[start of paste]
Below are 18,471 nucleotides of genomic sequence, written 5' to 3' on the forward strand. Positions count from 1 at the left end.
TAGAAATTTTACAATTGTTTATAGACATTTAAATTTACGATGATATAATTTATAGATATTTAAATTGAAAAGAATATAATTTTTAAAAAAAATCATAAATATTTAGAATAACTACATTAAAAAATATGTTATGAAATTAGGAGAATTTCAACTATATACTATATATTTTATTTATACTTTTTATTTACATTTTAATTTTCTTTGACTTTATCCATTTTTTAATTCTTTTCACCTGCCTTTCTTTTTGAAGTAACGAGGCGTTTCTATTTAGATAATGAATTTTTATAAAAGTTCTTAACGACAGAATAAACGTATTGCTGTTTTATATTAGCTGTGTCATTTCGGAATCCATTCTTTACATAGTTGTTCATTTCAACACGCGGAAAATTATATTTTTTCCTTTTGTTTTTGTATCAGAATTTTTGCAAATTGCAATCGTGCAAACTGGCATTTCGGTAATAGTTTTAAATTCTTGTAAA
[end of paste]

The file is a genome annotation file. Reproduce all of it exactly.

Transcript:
Below are 18,471 nucleotides of genomic sequence, written 5' to 3' on the forward strand. Positions count from 1 at the left end.
TAGAAATTTTACAATTGTTTATAGACATTTAAATTTACGATGATATAATTTATAGATATTTAAATTGAAAAGAATATAATTTTTAAAAAAAATCATAAATATTTAGAATAACTACATTAAAAAATATGTTATGAAATTAGGAGAATTTCAACTATATACTATATATTTTATTTATACTTTTTATTTACATTTTAATTTTCTTTGACTTTATCCATTTTTTAATTCTTTTCACCTGCCTTTCTTTTTGAAGTAACGAGGCGTTTCTATTTAGATAATGAATTTTTATAAAAGTTCTTAACGACAGAATAAACGTATTGCTGTTTTATATTAGCTGTGTCATTTCGGAATCCATTCTTTACATAGTTGTTCATTTCAACACGCGGAAAATTATATTTTTTCCTTTTGTTTTTGTATCAGAATTTTTGCAAATTGCAATCGTGCAAACTGGCATTTCGGTAATAGTTTTAAATTCTTGTAAA